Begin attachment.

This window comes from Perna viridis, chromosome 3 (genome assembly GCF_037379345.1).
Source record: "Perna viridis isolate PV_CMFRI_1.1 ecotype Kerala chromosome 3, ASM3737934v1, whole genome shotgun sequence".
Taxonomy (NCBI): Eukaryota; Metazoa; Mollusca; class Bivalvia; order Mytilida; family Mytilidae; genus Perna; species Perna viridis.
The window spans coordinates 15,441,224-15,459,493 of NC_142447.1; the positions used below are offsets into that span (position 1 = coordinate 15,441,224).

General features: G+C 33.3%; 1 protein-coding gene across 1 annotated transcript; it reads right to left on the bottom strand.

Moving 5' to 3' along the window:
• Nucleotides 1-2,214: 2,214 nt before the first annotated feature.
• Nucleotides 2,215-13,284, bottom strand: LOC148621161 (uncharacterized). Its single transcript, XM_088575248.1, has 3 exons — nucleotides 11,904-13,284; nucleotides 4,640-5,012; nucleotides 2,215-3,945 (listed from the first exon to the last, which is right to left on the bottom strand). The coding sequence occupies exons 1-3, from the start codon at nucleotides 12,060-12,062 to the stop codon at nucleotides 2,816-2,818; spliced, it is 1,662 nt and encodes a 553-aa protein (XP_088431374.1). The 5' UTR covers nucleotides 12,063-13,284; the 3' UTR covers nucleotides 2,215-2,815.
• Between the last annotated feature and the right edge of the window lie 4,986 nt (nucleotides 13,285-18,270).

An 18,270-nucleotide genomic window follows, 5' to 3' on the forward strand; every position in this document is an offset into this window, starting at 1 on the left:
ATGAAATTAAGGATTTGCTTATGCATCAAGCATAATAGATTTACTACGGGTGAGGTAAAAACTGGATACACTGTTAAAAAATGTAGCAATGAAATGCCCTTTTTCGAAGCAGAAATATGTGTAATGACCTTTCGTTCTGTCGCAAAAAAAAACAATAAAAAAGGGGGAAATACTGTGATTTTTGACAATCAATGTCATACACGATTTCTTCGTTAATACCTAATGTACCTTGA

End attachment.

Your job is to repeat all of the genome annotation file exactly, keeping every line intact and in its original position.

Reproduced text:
This window comes from Perna viridis, chromosome 3 (genome assembly GCF_037379345.1).
Source record: "Perna viridis isolate PV_CMFRI_1.1 ecotype Kerala chromosome 3, ASM3737934v1, whole genome shotgun sequence".
Taxonomy (NCBI): Eukaryota; Metazoa; Mollusca; class Bivalvia; order Mytilida; family Mytilidae; genus Perna; species Perna viridis.
The window spans coordinates 15,441,224-15,459,493 of NC_142447.1; the positions used below are offsets into that span (position 1 = coordinate 15,441,224).

General features: G+C 33.3%; 1 protein-coding gene across 1 annotated transcript; it reads right to left on the bottom strand.

Moving 5' to 3' along the window:
• Nucleotides 1-2,214: 2,214 nt before the first annotated feature.
• Nucleotides 2,215-13,284, bottom strand: LOC148621161 (uncharacterized). Its single transcript, XM_088575248.1, has 3 exons — nucleotides 11,904-13,284; nucleotides 4,640-5,012; nucleotides 2,215-3,945 (listed from the first exon to the last, which is right to left on the bottom strand). The coding sequence occupies exons 1-3, from the start codon at nucleotides 12,060-12,062 to the stop codon at nucleotides 2,816-2,818; spliced, it is 1,662 nt and encodes a 553-aa protein (XP_088431374.1). The 5' UTR covers nucleotides 12,063-13,284; the 3' UTR covers nucleotides 2,215-2,815.
• Between the last annotated feature and the right edge of the window lie 4,986 nt (nucleotides 13,285-18,270).

An 18,270-nucleotide genomic window follows, 5' to 3' on the forward strand; every position in this document is an offset into this window, starting at 1 on the left:
ATGAAATTAAGGATTTGCTTATGCATCAAGCATAATAGATTTACTACGGGTGAGGTAAAAACTGGATACACTGTTAAAAAATGTAGCAATGAAATGCCCTTTTTCGAAGCAGAAATATGTGTAATGACCTTTCGTTCTGTCGCAAAAAAAAACAATAAAAAAGGGGGAAATACTGTGATTTTTGACAATCAATGTCATACACGATTTCTTCGTTAATACCTAATGTACCTTGA